Good luck with this Texas, you may not have PIT, but you sure seem to be getting rolled over the barrel on this one.

SZ

37 posted on 09/26/2006 8:08:44 AM PDT by SZonian (Fighting Caliphobia one detractor at a time)
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To: K4Harty
So next time I go to a garage sale or flea market can I expect a tax bill from the state on the "assumed value" of the used items, etc. that I purchase? Sounds like a greasy slide toward a pile of ....

Just wait until you get taxed on the "imputed income" from living in your own house. Some politicians cooked up the idea that the fair rental value of your home is taxable even if you are living in it. They figure you are depriving the state of tax revenue by sitting on an asset that could be generating taxable income. They reason that you are getting a benefit by not have to pay that rent yourself for living in that dwelling (even though you are the owner and landlord). This is, of course, omitting any revenues from property taxes that they also assess.

38 posted on 09/26/2006 8:08:50 AM PDT by Myrddin
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To: unixfox

Since I have a house/ranch in New Mexico, this will be easy.

Needed to become a NM voter, anyway.


39 posted on 09/26/2006 8:20:27 AM PDT by MeanWestTexan (Kol Hakavod Lezahal)
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To: Dubya

And what they are also doing is establishing precedent for if and when Fair Tax comes to pass: by saying they can tax private transactions, they can tax anything twice.


40 posted on 09/26/2006 8:28:07 AM PDT by Maigrey (Airport Security - Useless Kabuki Theatre. - Ann Coulter)
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To: Dubya

Colorado does this. They go by Blue Book value. Kind of sucks if you are buying a relatively recent car that needs work.


41 posted on 09/26/2006 8:30:51 AM PDT by KellyAdmirer
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To: Dubya
Buyers will pay taxes based on a state assessment of the value, even if they paid less for the vehicle.

Duh, I thought this was already the case everywhere. I discovered how the system works when my father sold me the keys to his old car for $799 and the car for $1. The DOT would not let me get away with paying taxes only on the one dollar cost of the car.

42 posted on 09/26/2006 8:34:40 AM PDT by JoeGar
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To: Dubya

Well, if it's for the cheeren.


43 posted on 09/26/2006 8:38:02 AM PDT by ichabod1 (Political Correctness is communist propaganda writ small.)
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To: cheme

Without looking at it.


44 posted on 09/26/2006 8:38:29 AM PDT by ichabod1 (Political Correctness is communist propaganda writ small.)
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To: SouthTexas

In Tennessee a few years back, I bought a car from my brother-in-law for 3,000. When I went to the clerk to get new tags I gave the correct price. After I told her I bought the car from a relative she marked out the price and wrote in Gift. No tax was levied. I was amazed.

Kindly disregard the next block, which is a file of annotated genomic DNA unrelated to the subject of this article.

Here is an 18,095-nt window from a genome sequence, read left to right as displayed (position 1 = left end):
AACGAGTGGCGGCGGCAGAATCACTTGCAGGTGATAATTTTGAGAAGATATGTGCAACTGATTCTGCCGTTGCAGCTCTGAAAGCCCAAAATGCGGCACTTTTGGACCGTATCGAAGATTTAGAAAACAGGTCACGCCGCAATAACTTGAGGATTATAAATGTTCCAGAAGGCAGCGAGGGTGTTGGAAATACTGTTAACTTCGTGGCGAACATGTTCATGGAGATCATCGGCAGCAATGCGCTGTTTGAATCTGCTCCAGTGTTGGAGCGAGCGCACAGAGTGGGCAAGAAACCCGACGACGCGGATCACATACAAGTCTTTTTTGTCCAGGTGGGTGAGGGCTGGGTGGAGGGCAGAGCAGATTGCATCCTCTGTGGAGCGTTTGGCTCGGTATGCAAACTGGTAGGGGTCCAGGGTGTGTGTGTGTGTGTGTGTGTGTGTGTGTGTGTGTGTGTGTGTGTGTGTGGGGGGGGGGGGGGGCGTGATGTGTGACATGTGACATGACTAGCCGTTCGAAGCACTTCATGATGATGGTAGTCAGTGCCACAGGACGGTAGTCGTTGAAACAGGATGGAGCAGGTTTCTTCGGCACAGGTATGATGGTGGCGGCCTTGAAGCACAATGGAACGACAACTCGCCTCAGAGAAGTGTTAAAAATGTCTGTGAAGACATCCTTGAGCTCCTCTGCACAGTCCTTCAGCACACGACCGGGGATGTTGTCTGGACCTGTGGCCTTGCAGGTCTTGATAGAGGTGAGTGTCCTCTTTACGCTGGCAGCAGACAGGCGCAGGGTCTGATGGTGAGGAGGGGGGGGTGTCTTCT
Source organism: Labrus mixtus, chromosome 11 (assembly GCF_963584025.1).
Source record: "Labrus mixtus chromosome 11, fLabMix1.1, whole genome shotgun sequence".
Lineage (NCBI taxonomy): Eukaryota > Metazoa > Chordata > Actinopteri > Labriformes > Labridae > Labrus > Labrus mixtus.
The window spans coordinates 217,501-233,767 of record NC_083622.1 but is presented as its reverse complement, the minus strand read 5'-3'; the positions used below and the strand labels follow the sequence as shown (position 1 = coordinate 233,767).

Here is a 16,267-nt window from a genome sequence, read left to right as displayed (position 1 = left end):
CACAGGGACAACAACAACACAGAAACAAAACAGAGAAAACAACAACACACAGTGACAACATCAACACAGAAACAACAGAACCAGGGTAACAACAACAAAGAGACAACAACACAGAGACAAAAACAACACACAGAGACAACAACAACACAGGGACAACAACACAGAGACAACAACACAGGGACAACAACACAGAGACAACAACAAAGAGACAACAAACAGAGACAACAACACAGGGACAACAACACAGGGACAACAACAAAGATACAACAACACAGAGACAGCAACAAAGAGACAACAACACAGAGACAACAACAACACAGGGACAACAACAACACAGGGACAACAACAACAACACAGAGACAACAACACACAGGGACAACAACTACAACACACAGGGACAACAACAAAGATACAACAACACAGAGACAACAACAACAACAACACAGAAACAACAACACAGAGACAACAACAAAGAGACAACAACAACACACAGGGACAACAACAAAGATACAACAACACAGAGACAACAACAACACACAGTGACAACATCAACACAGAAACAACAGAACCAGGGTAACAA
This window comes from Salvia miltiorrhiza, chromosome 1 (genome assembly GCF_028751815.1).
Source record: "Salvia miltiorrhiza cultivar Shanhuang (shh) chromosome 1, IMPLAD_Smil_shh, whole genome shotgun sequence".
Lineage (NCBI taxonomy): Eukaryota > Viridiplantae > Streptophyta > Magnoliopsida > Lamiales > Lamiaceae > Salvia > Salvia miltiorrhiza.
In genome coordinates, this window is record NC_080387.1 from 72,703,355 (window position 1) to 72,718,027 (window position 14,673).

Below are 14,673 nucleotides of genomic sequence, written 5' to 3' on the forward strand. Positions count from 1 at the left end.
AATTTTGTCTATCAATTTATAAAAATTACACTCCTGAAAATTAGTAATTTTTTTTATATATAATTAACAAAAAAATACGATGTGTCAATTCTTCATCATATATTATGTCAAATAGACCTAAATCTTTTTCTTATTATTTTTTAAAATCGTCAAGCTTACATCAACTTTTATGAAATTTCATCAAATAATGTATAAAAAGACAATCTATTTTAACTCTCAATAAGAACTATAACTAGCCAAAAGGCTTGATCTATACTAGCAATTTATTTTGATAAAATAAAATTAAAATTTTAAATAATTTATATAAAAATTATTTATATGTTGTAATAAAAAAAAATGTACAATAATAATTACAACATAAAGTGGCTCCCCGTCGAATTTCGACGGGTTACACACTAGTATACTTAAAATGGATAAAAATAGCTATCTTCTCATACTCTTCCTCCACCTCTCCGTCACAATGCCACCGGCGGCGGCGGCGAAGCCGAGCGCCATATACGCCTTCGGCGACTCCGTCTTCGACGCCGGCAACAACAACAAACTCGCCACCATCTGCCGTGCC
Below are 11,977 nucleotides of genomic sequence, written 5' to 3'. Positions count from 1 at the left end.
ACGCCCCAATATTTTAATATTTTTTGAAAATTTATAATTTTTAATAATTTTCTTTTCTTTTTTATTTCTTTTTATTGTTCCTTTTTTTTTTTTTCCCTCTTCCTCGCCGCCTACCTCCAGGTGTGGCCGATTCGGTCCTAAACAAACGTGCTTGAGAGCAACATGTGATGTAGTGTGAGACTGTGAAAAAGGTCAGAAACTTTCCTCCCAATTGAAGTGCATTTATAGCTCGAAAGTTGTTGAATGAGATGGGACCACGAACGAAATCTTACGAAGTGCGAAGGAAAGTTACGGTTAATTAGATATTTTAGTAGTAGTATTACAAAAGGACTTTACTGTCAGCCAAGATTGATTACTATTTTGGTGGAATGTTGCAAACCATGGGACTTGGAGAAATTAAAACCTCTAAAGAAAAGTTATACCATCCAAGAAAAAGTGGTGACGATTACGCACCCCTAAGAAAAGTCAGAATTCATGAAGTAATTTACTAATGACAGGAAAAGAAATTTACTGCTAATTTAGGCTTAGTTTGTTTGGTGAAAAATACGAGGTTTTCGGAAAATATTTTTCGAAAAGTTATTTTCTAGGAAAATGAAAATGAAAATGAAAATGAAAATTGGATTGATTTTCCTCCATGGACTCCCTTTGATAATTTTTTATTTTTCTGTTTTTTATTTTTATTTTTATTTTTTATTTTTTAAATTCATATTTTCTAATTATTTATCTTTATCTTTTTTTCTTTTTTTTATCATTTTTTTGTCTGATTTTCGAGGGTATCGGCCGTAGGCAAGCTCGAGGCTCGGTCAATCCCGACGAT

45 posted on 09/26/2006 8:38:39 AM PDT by eyedigress
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To: The South Texan

Texachusetts. I know, I'm going to be lynched for saying that, probably before lunch.


46 posted on 09/26/2006 8:39:33 AM PDT by ichabod1 (Political Correctness is communist propaganda writ small.)
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To: JoeGar
The DOT would not let me get away with paying taxes only on the one dollar cost of the car.

Which kind of makes the point that this is not a new tax. It has been on the books for decades. Only it was a tax on the honest, because everyone else just lied and said the car was a gift, or that they paid $100 for it.

47 posted on 09/26/2006 8:42:43 AM PDT by Pilsner
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To: tacticalogic

Scrap yard, hell. Dump the car on the governor's lawn and say "Here, it's a gift, YOU sell it and pay the tax."


48 posted on 09/26/2006 8:43:15 AM PDT by Larry Lucido
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To: SZonian
you may not have PIT

No, instead of that we're getting the "business tax" where they charge the income tax to the business before the business pays you.

49 posted on 09/26/2006 8:45:44 AM PDT by ichabod1 (Political Correctness is communist propaganda writ small.)
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To: tacticalogic

I was given a 1954 Ford Pickup by my uncle a few decades ago. I had to pay tax based on "what it was worth" but they didn't call it a "sales tax". I was steaming mad until they told me that, at which point I shut up.

Being a black and white thinker, I believed that if they called it a sales tax they could only tax the amount of money that changed hands, but if they called it anything else, they could pretty much charge what they wanted. They based it on a $500 value - and I quietly paid it.


50 posted on 09/26/2006 8:52:51 AM PDT by RobRoy